Statistics show that better headshots get better results. I can google some data for you, or you can do it yourself, but you’ll find it’s true. You ever hear the maxim, you have to spend a little to make a little? Spend the money. It’s worth it. Hire a professional photographer that is trained in lighting, posing, composition, and location. A selfie ain’t gonna cut it no more. Save those for your partner, family, and friends.
A good headshot photographer should typically cost you between $300-$1000 depending on how extravagant you go. Anything less is just a glorified passport photo. If the headshots look cheap, they probably are. Think of a good headshot as an investment in your career. You wouldn't go to a job interview looking like a sham, why treat your headshots any differently?
2. Go for personality over glamour.
Do not go overboard with this. It’s simply not necessary. Make sure the photograph actually looks like you - a dressed up version of you, but still you.
I have seen some headshots that make the person look like a porcelain doll. Make sure and use a photographer that makes the headshot look real AND like YOU. This is not a fantasy photo shoot of what you WISH you looked like, it’s about who you look like. Imagine showing up for your job interview looking like someone else then you are - it might actually freak out whoever you are meeting and cost you the job. I’m just sayin. Trust me on this!
3. It’s all about the eyes.
Find a photographer that interacts with you a little bit to draw out your personality and smile, and puts an emphasis on your eyes.
A good headshot is all about the eyes, and what’s happening behind them. It’s your closeup, your moment. Your eyes should be perfectly in focus, alive, and energized, and not dead and glazed over. There should be strong inner thoughts, implying a backstory and a life behind the eyes. A slight squint and strong piercing eyes will bring a picture to life and help it stand out in a pile of hundreds. A good headshot photographer knows how to bring this out in you.
4. Pay attention to framing, lighting, and background.
Typically, a great headshot is photographed from the chest up with the best lighting on your face, with some slight dramatic shadow lighting. Don’t go overboard, you are not auditioning for a theatre production. Look directly into the camera. The primary focal point should be on the center of your eyes - nothing else. This is not the time to throw up hand gestures or waves or jumping, just remember to K.I.S.S ( you should know what that means) - Keep It Simple Stupid. If you are using a background iit should be slightly out of focus - as in not the central point of the image. This is called “bokeh” btw - now you learned something new.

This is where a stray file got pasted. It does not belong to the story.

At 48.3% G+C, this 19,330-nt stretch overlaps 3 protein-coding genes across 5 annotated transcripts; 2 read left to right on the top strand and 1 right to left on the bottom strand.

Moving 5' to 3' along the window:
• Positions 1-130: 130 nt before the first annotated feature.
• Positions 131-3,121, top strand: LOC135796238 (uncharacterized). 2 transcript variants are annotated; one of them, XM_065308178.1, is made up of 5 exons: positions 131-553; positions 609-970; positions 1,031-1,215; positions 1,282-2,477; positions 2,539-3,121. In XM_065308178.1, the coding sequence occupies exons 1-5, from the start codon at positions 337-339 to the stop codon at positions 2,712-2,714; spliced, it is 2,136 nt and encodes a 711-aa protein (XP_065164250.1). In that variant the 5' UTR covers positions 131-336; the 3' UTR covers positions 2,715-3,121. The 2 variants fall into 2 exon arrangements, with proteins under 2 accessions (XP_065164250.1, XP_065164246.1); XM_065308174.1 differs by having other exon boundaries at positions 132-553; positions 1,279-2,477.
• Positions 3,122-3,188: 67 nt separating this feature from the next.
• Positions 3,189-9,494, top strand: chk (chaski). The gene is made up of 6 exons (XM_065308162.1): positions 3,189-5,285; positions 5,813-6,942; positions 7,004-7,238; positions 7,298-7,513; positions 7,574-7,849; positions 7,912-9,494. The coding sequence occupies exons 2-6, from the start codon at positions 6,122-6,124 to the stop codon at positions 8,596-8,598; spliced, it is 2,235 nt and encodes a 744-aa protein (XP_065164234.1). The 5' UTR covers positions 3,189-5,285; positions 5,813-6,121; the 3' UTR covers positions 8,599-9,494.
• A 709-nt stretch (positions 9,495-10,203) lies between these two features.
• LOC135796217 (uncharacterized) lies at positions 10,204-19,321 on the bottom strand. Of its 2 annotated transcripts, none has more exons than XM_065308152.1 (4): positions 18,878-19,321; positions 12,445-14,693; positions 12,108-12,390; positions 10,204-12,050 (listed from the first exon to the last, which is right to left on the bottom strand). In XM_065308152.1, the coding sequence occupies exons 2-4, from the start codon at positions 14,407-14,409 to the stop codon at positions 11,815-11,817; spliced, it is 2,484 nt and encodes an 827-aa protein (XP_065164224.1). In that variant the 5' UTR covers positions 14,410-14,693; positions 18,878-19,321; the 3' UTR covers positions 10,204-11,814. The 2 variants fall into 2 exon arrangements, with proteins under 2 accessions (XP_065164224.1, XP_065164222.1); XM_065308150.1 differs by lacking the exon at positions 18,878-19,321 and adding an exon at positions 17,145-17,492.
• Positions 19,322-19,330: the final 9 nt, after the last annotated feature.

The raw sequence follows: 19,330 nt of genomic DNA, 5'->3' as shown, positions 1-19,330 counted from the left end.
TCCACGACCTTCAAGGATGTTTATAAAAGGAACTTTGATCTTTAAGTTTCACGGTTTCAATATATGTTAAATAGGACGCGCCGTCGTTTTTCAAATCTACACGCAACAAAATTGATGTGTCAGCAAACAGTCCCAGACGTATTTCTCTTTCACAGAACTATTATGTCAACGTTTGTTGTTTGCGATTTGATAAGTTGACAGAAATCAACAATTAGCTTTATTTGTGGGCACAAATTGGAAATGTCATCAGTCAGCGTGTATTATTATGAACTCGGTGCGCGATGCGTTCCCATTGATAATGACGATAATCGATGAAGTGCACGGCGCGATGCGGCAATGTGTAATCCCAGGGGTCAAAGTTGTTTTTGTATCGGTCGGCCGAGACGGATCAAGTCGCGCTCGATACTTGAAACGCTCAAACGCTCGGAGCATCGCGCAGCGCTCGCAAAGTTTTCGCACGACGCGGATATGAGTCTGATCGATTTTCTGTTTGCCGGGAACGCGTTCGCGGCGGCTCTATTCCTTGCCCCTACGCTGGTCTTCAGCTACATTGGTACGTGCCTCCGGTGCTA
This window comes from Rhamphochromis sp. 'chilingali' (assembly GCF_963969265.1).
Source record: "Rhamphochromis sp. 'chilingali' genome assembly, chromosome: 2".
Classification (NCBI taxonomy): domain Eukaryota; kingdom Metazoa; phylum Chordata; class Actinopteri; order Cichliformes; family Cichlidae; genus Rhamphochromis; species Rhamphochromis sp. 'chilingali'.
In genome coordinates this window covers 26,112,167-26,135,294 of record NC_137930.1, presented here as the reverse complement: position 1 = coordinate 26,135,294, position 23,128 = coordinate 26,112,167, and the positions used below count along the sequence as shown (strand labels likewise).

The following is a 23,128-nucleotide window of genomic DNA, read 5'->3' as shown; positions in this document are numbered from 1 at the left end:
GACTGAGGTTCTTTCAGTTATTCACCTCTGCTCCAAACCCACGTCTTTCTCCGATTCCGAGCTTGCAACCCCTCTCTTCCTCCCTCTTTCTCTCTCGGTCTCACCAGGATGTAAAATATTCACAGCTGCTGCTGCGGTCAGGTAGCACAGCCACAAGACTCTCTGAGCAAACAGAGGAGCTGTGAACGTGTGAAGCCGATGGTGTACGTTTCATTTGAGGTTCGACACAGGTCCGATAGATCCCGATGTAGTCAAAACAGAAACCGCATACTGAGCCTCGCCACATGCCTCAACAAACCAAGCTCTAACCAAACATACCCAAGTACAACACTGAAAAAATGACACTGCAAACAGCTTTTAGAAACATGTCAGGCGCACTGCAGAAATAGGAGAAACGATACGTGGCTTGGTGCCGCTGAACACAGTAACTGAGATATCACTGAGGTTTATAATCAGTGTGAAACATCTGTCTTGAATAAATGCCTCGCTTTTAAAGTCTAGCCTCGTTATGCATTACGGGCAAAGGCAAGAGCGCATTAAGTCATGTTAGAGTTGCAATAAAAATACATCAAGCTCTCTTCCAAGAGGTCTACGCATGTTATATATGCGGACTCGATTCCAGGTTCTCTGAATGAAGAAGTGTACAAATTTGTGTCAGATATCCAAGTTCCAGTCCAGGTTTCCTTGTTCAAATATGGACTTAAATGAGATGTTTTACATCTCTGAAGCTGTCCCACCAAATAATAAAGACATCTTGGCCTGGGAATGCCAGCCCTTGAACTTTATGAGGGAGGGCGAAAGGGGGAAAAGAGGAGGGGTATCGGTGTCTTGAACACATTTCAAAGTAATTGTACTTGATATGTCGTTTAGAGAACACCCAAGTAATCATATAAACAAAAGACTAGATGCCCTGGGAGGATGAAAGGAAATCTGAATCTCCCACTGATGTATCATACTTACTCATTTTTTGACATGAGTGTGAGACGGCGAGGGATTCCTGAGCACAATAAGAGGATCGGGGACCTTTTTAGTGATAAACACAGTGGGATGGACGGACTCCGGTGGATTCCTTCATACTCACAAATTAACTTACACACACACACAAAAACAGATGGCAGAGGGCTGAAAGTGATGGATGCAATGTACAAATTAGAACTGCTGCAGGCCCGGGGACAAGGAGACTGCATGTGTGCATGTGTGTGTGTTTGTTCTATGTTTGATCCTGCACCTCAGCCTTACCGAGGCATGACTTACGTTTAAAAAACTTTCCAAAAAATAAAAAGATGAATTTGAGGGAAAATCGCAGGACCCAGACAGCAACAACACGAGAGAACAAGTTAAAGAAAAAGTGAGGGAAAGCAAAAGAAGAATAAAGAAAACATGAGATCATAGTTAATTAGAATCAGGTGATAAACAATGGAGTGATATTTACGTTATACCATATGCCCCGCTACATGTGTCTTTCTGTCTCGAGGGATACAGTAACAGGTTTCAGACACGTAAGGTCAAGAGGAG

A good headshot should make you STAND OUT and the backdrop whether it’s a formal backdrop or natural surroundings should never be the focal point.
It’s about you, not the environment.
5. Natural light vs. studio.
Personally, I prefer to use BOTH inside and outside light and backdrops. I like to offer variety and it gives you options and additional photos to update your profile from time to time. Natural light gives a very real, “film” look, which I personally prefer. Studio lighting tends to be a little more polished, with a more neutral backdrop. Both can be wonderful.
6. Clothing and props.
OK, this is a headshot. Do not get carried away. Keep it simple and classy, and follow the standard format. Professionalism gets you noticed, not desperation. A simple, solid color shirt with a little texture that fits you well and matches your eyes for men typically works best - there are exceptions, review your objective with your photographer, they should be able to provide you the best tips. Women, a nice solid dress or blouse, even a jacket and shirt - again, consider the context for the photos and dress accordingly.
Typical rules of thumb: No whites, no graphics or anything you think might distract from your face. And no props.
7. Don’t go crazy with the makeup.
Yes, there is such a thing as post-production and frankly, I can make you look like just about anyone or anything. However, this is not the time or the place for that. Keep it real, keep it authentic and keep it as natural as possible. Easy on the makeup. REPEAT - easy on the makeup.
Here are five tips from my favorite Hair and Makeup star in Charlotte - Jessica at Beauty Asylum.
Girls, be yourself, do your hair the way you would for every audition.
Guys, bring some oil sheets to take down the shine, and maybe use a lightly tinted moisturizer to take out the redness and even your skin tone. Some people spend way too much on makeup, only to have to get their headshots redone afterward because they look fake in all the photos.
Find a photographer that you can connect with - I am serious on this. Someone you feel comfortable around, do some research, find some photos that look like they know what they are doing and call them. Can you engage with them? Do they make you feel comfortable? Ask a few questions from this post above - see if there answers match. Don’t use a dud you find annoying, your photos will look - well ANNOYED!
You have to vibe with the photographer, and that person has to make you feel very comfortable, as you will hopefully be using this headshot for a couple of years and sending it to everyone in town. Good luck!